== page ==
True theater geeks will adore the news that “Falsettos” is being revived. The William Finn-James Lapine show is actually the pairing of two one-act musicals written nearly a decade apart “Falsettos” follows Marvin as he struggles to create a family out of his eclectic relationships that includes his ex-wife, his new boyfriend, his adolescent son and his psychiatrist. The revival stars Christian Borle, Stephanie J. Block and Andrew Rannells. (Previews begin Sept 29 at the Walter Kerr Theatre)
The second Broadway revival of “Les Liaisons Dangereuses,” a play about power and seduction in 18th century France, will return this fall from London, starring Janet McTeer and Liev Schreiber. Christopher Hampton’s dark comedy became an award-winning sensation in London and on Broadway in 1985, followed by the 1988 film starring Glenn Close, John Malkovich and Michelle Pfeiffer. (Performances begin Oct 8 at the Booth Theatre)
One of the more out-of-left field options this fall will be “Natasha, Pierre & the Great Comet of 1812,” a sung-through musical that dramatizes a 70-page melodrama at the center of Leo Tolstoy’s “War and Peace.” Josh Groban will star but the transfer to Broadway may be tough. When it was off-Broadway, the show tried to erase the line between audience and performer by offering a full Russian-themed meal and audience members were asked to pass along love letters and interact with actors. How will the show keep its immersive soul? (Previews begin Oct 18 at the Imperial Theatre)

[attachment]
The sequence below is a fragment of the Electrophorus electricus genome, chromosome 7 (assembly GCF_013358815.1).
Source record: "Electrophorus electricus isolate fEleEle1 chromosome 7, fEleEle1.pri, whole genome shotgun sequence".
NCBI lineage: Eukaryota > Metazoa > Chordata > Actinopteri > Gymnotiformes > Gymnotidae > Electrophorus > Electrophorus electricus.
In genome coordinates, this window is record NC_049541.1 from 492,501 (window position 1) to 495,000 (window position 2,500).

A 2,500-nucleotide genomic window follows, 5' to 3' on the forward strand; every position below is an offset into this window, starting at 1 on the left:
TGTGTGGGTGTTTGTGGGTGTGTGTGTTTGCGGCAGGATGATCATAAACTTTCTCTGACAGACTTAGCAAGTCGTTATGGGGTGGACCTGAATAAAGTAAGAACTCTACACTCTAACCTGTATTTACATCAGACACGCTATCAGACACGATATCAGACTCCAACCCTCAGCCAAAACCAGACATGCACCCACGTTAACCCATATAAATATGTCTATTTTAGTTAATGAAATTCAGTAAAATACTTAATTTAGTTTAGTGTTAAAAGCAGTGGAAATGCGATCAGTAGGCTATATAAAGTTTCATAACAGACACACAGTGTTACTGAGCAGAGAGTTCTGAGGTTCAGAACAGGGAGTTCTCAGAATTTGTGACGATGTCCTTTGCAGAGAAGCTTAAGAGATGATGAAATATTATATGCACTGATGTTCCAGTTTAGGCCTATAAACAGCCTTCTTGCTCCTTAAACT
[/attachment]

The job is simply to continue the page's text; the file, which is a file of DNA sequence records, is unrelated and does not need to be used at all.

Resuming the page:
Watch the closing doors
Some of the folks behind the films “Frozen” and “Pitch Perfect,” have combined for a new musical — “In Transit,” an a cappella romantic comedy set in the New York City subway. The show has a book, music and lyrics co-written by Academy Award winner Kristen Anderson-Lopez of “Frozen” fame and vocal arrangements are by Deke Sharon, of the “Pitch Perfect” movies. Kathleen Marshall will direct. (Previews begin Nov 10 at the Circle in the Square Theatre)